Children’s literature! Isn’t reading children’s books how all readers began their love of our language and the written word? Think back to the first story you remem-ber your parent reading aloud to you. My first remembrance is this book published by Better Homes and Gardens (1950). My favorite story was “The Story of the Live Dolls” by Josephine Scribner Gates. Now my family’s the favorite is my husband’s reading (in dialect, “Br’er Fox, he lay low.”) of the classic southern tale, “The Tar Baby” by Joel Chandler Harris
Following those favorites were nursery rhymes, folktales and fairy tales, and of course fiction written especially for children. Soon I was reading “Dick and Jane” by William S. Gray and Zerna Sharp on my own, followed by “Raggedy Ann” stories by Johnny Gruelle. “The Bobbsey Twin” series were gems I received for each birthday; Laura Lee Hope introduced me to my first mystery series. There was only one problem with these books: I finished each one in a day! What should I read next? I wondered. Luckily for me, my mother wrote and edited a column for the local newspaper in Fort Wayne, IN. Sue Webber was best friends with the book reviewer who passed all the children’s newest hardback books from publishers to me. There were so many, that I do not remember the titles.
In junior high school, we lived in such a small town that the school was a junior/senior high with one library. I remember having to ask my mother for a letter to give to the school librarian granting me permission to check out books from the high school stacks. My first checked out book was an abridged Shakespeare. Are there any readers out there from Leo, IN?
Why write about children’s literature now? We love to read mysteries, historical fiction, women’s popular and literary fiction, but the best children’s writers will surprise you with their insights, the tightness of their stories and their skill in creating this shorter (?) fiction. I actually read more children’s literature as an adult than as a child growing up, because I wanted to advance to the “good stuff” at an early age. It was in library school at the University of Maryland that I learned to appreciate writers of children’s books.
Have you been waiting for some recommendations for yourself and your children and grandchildren? I will highlight some popular and some lesser known titles not to be missed. Let’s begin with titles for pre-school children. Don’t we love to read about brave, interestingly unusual characters? The “Olivia” series by Ian Falconer will find you in awe of this outrageous pig. I will bet you don’t know about a set of bold, imaginative characters penned by a friend of mine. Don’t miss Amy Reichert’s While Mama Had a Quick Little Chat about Rose and Violet’s story Take Your Mama to Work. You will love the illustrations by Alexander Boiger who discovered just the right style to portray Rose and Violet. Reeve Lindbergh (yes, the daughter of Charles and Anne Morrow Lindbergh) writes for pre-schoolers as well as books for all ages. Homer, the Library Cat is one of my favorites. Of course, I love all books about libraries. (Another post idea?)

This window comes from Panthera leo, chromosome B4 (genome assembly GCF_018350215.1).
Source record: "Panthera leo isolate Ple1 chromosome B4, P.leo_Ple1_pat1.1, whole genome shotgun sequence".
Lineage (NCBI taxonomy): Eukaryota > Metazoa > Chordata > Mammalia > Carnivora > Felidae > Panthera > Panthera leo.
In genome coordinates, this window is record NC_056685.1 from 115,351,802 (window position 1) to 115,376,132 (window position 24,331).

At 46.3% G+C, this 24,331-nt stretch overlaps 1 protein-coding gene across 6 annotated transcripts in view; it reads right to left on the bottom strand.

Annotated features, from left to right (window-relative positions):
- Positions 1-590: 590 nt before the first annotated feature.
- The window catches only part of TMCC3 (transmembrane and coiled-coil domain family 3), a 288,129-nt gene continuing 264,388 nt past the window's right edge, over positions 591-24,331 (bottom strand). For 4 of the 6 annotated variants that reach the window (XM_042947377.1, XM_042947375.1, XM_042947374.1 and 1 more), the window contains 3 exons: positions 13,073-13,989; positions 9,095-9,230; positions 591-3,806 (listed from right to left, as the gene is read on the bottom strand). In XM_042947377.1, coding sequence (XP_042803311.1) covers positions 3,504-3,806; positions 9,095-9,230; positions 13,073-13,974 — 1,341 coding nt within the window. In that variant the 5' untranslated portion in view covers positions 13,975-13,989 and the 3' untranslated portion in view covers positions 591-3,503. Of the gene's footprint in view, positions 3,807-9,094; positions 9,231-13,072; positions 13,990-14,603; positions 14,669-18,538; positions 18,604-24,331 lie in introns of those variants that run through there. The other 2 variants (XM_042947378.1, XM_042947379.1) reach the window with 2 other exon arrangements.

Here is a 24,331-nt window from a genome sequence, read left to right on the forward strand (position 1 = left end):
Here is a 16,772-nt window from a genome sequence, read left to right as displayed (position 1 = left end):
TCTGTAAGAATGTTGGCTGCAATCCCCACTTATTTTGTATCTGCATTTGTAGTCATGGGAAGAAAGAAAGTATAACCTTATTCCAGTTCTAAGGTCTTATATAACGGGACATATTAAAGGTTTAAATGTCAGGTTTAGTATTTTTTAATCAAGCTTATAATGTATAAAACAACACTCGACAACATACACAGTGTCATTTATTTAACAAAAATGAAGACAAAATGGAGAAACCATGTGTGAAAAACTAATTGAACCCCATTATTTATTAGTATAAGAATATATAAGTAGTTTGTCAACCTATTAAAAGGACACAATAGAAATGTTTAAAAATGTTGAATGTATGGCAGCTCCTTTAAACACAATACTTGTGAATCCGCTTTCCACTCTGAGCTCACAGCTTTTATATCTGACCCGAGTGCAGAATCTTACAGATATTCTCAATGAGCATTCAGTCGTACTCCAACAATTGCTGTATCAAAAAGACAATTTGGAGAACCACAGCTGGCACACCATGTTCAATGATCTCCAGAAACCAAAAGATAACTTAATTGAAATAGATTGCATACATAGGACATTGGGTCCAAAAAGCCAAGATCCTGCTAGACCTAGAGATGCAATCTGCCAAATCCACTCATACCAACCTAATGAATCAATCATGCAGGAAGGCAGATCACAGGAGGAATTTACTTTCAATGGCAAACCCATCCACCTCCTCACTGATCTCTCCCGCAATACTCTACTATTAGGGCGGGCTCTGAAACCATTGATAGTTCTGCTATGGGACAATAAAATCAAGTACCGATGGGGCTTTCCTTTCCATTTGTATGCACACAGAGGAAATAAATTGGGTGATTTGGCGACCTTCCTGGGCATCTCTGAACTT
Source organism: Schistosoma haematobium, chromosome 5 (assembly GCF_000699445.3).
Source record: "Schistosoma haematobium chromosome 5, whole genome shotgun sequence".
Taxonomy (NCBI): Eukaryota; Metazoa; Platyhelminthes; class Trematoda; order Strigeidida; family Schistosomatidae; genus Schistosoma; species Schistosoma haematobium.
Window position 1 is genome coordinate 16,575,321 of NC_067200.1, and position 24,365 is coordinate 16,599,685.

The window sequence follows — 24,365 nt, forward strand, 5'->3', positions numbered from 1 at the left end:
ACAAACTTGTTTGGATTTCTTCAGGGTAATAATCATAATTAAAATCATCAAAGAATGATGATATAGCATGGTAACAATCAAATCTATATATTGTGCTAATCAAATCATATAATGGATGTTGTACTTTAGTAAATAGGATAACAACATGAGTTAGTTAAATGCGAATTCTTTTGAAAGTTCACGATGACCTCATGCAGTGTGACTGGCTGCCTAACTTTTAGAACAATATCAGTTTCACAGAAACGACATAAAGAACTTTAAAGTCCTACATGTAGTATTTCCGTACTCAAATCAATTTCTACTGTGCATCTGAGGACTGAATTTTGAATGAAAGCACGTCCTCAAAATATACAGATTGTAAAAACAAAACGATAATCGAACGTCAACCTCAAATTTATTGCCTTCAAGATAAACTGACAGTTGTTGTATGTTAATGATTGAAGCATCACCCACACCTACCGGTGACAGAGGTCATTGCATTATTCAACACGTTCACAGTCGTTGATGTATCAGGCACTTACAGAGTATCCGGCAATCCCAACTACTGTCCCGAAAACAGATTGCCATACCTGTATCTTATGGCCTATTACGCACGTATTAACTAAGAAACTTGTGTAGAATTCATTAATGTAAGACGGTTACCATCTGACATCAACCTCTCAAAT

Grade school children love to read about children who perform differently than the norm. Lois Lowry writes for all ages of children and adults, but I want to recommend one of my favorite series starting with Gooney Bird Greene, which follows the antics of a new second grader who amazes her teacher and her classmates. The series continues with six realistic chapter books suitable for children seven to ten. Maybe these readers also like historical fiction, so I can recommend What To Do About Alice? and Knit Your Bit: A World War I Story By Deborah Hopkinson. She writes about many subjects such as history, lighthouses, wars, and knitting with many more interesting subjects.
Older students will like realistic fiction, fantasies and mysteries set in Maryland and Washington, D.C. by authors such as Mary Downing Hahn, Anne Spencer Lindbergh, Priscilla Cummings and Katherine Paterson. My favorites include Hahn’s The Doll in the Garden, and Time for Andrew: A Ghost Story, Lindbergh’s The People in Pineapple Place and The Hunky Dory Dairy, Paterson’s The Great Gilly Hopkins, and Priscilla Cummings’ books Face First and Blindsided. Please check the websites for ages and grade levels for these titles or send me questions in the COMMENTS section.
I cannot end this post without sharing some new mysteries I personally read this year which are highly recommended for middle grade readers in third through sixth grade. Escape from Mr. Lemoncello’s Library by Chad Grabenstein won an Agatha award for the best children’s mystery of 2014! In contention was the first in a new series by Amanda Flower called Andi Unexpected. I was fortunate to meet the author of The Sherlock Holmes Club by Ohio teacher Gloria Alden. All of these titles provide me with inspiration as I construct my own children’s mystery!
I hope my followers will send me more great children’s titles to review and read. If you know of any budding writers who wish to have their children’s books read, please send them my way.
Happy Children’s Literature reading in 2015!